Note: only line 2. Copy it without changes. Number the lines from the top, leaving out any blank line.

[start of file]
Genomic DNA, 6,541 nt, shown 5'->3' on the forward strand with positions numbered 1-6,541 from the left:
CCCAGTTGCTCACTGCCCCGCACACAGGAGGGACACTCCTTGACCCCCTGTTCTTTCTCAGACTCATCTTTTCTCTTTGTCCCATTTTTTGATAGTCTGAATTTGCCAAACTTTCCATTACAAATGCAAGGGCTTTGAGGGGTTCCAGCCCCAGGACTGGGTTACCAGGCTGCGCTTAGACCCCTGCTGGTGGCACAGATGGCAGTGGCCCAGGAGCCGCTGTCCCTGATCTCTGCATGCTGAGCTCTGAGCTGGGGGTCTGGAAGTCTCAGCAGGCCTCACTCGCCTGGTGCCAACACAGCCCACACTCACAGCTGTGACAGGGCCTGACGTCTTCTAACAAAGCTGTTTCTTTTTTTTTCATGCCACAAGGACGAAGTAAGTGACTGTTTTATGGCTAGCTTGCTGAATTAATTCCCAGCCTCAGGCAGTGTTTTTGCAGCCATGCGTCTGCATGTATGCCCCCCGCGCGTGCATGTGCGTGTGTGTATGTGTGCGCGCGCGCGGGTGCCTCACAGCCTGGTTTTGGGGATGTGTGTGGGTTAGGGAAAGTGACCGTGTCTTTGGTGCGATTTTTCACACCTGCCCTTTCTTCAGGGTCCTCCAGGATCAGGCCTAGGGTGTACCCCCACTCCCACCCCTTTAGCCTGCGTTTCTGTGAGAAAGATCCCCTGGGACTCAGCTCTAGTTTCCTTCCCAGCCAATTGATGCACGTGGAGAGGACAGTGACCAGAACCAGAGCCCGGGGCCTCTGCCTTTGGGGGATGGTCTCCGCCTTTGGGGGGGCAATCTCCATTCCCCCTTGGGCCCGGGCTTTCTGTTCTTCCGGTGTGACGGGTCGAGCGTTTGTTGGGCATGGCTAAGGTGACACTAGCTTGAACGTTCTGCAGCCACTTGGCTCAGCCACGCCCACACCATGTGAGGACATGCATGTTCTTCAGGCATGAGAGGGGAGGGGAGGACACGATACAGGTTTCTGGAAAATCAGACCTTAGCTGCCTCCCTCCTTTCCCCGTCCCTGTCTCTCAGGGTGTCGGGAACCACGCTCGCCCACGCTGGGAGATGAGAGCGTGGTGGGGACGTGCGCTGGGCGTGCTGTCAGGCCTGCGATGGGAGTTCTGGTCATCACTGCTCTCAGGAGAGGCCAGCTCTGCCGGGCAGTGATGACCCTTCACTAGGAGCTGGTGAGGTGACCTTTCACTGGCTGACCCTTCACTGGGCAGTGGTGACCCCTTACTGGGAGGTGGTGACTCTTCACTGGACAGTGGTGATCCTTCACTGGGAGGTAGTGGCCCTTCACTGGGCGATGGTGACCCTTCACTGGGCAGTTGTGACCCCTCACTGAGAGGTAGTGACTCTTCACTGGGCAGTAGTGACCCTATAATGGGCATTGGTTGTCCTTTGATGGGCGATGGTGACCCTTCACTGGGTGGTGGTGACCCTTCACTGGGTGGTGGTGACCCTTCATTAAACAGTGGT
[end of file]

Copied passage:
CCCAGTTGCTCACTGCCCCGCACACAGGAGGGACACTCCTTGACCCCCTGTTCTTTCTCAGACTCATCTTTTCTCTTTGTCCCATTTTTTGATAGTCTGAATTTGCCAAACTTTCCATTACAAATGCAAGGGCTTTGAGGGGTTCCAGCCCCAGGACTGGGTTACCAGGCTGCGCTTAGACCCCTGCTGGTGGCACAGATGGCAGTGGCCCAGGAGCCGCTGTCCCTGATCTCTGCATGCTGAGCTCTGAGCTGGGGGTCTGGAAGTCTCAGCAGGCCTCACTCGCCTGGTGCCAACACAGCCCACACTCACAGCTGTGACAGGGCCTGACGTCTTCTAACAAAGCTGTTTCTTTTTTTTTCATGCCACAAGGACGAAGTAAGTGACTGTTTTATGGCTAGCTTGCTGAATTAATTCCCAGCCTCAGGCAGTGTTTTTGCAGCCATGCGTCTGCATGTATGCCCCCCGCGCGTGCATGTGCGTGTGTGTATGTGTGCGCGCGCGCGGGTGCCTCACAGCCTGGTTTTGGGGATGTGTGTGGGTTAGGGAAAGTGACCGTGTCTTTGGTGCGATTTTTCACACCTGCCCTTTCTTCAGGGTCCTCCAGGATCAGGCCTAGGGTGTACCCCCACTCCCACCCCTTTAGCCTGCGTTTCTGTGAGAAAGATCCCCTGGGACTCAGCTCTAGTTTCCTTCCCAGCCAATTGATGCACGTGGAGAGGACAGTGACCAGAACCAGAGCCCGGGGCCTCTGCCTTTGGGGGATGGTCTCCGCCTTTGGGGGGGCAATCTCCATTCCCCCTTGGGCCCGGGCTTTCTGTTCTTCCGGTGTGACGGGTCGAGCGTTTGTTGGGCATGGCTAAGGTGACACTAGCTTGAACGTTCTGCAGCCACTTGGCTCAGCCACGCCCACACCATGTGAGGACATGCATGTTCTTCAGGCATGAGAGGGGAGGGGAGGACACGATACAGGTTTCTGGAAAATCAGACCTTAGCTGCCTCCCTCCTTTCCCCGTCCCTGTCTCTCAGGGTGTCGGGAACCACGCTCGCCCACGCTGGGAGATGAGAGCGTGGTGGGGACGTGCGCTGGGCGTGCTGTCAGGCCTGCGATGGGAGTTCTGGTCATCACTGCTCTCAGGAGAGGCCAGCTCTGCCGGGCAGTGATGACCCTTCACTAGGAGCTGGTGAGGTGACCTTTCACTGGCTGACCCTTCACTGGGCAGTGGTGACCCCTTACTGGGAGGTGGTGACTCTTCACTGGACAGTGGTGATCCTTCACTGGGAGGTAGTGGCCCTTCACTGGGCGATGGTGACCCTTCACTGGGCAGTTGTGACCCCTCACTGAGAGGTAGTGACTCTTCACTGGGCAGTAGTGACCCTATAATGGGCATTGGTTGTCCTTTGATGGGCGATGGTGACCCTTCACTGGGTGGTGGTGACCCTTCACTGGGTGGTGGTGACCCTTCATTAAACAGTGGT